By Chi A. Ibay, images by Leonardo A. Reyes
The celebrations began in February 1995 as UP Diliman Week (UPDW). In 1999, the festivity was expanded to a month showcasing UPD’s outstanding achievements in the various disciplines.
Twenty years down the road, UPDate takes a look back at its beginnings, its evolution and influences, choosing 20 highlights of the 2-decade tradition.
The first UPDW happened from February 13 to 17 in 1995, initiated by UPD Chancellor Roger Posadas through Memorandum No. 94-202 on Dec. 5, 1994 to “showcase our cornucopia of research and creative works and recognize the outstanding accomplishments of our faculty, staff and students.”
“The first UPDW is an opportunity for all of us to project and celebrate UPD as the national center for excellence as well as a national treasure trove of world-class artistic talents,” said Posadas, who was chancellor from 1993 to 1996.
The UP Diliman Exposition was UPDW’s centerpiece. It featured entries to a competition seeking the best inventions, innovations, published research and creative works. It also showcased exhibits by the various colleges and offices at UPD.
The UPD Festival of Performing Arts was also an integral component of UPDW, where “world-class talents of various performing artists in music, dance, theater and poetry will be showcased in order to celebrate UPD as the country’s foremost center for the performing arts,” the memo noted.
Capping the week was the Chancellor’s Awards for Most Outstanding Performance of the following: Teachers, Researchers, Extension Workers, Administrators, Artists, Supervisors, Administrative Personnel, Research, Extension and Professional Staff (REPS), Policemen, Students, Student Organizations, Athletes, Units and ‘Pooks’ (Community). Fifty-two awards were given at the first UPDW.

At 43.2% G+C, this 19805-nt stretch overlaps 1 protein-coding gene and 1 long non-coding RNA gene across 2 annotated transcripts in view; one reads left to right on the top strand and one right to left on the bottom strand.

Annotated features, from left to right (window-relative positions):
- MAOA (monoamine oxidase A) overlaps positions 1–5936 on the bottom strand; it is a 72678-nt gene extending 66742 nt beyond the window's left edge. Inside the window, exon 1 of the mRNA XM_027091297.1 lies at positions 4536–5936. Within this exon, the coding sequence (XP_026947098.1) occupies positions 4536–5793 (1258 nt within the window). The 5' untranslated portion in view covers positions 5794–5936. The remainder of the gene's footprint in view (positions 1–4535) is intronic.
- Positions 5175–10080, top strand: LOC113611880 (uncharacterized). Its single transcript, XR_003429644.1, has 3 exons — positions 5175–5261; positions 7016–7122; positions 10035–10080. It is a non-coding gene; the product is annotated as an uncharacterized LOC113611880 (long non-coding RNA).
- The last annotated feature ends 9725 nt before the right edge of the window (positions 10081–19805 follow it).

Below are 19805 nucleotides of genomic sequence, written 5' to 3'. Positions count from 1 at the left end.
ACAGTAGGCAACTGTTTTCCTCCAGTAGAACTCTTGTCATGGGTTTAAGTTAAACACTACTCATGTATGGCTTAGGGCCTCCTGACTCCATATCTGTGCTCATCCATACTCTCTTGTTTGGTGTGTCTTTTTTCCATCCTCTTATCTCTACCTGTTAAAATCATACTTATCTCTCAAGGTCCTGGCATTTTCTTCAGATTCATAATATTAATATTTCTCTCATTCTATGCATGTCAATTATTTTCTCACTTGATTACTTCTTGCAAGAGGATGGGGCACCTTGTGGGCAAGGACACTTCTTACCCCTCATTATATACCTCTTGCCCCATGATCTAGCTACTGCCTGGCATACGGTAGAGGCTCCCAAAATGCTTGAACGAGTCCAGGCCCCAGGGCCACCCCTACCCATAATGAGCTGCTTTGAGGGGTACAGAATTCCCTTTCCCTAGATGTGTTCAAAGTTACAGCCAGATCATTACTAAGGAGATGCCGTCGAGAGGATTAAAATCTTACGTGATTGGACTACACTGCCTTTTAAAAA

The Chancellor’s Awards evolved into the Gawad Chanselor, which had been an integral part of the February celebrations, except in 1998, when it was awarded in November.
In 2015, the Gawad Chanselor will be awarded in May.
For the first UPDW, UP Diliman UPDATE, the “Official Flagship Campus Newsletter,” covered the events and was published daily by the College of Mass Communication for the Office of the Chancellor (OC).
UPDATE continued the daily coverage in the second UPDW in 1996.
Student activism and UP as “a sanctuary of academic freedom, bastion of student activism and defender of human rights” was the centerpiece of the second UPDW in 1996. The celebrations coincided with the 25th anniversary of the Diliman Commune.
To commemorate the historic event, a marker was unveiled,located along the University Avenue, some 20 meters from where the barricade was set up 25 years ago.
The Diliman Commune was “when UPD constituents barricaded themselves inside the campus and established the ‘Republic of Diliman’ as they pressed such issues as human rights, academic freedom and freedom of speech and expression,” reported the Feb. 17, 1996 UPDATE.
The national government, in 1999, proclaimed February as National Arts Month.
Dr. Claro T. Llaguno, who was UPD Chancellor from1996 to 1999, proclaimed February as UP Diliman Arts and Culture Month (UPDM) through Administrative Order(AO) 22-01 on Jan. 14, 1999.
“UP Diliman will henceforth hold a month-long instead of a week-long celebration, featuring exemplary works and productions of UPD-based artists and cultural workers in music, dance, film, theater, sculpture, literature, graphic arts, architecture and interior design, ” the AO said.
At the same time, the Board of Regents approved the creation of the Office for Initiatives in Culture and the Arts (OICA) to function as UPD’s policy-making body on art and cultural development and management at its 1128th meeting on Jan. 28.
Henceforth, OICA was at the helm of and coordinated campus-wide activities for the succeeding UPD months, said Dr. Eufracio Abaya, the first OICA director, and Prof. Ruben D. F. Defeo, who succeeded Abaya in 2005.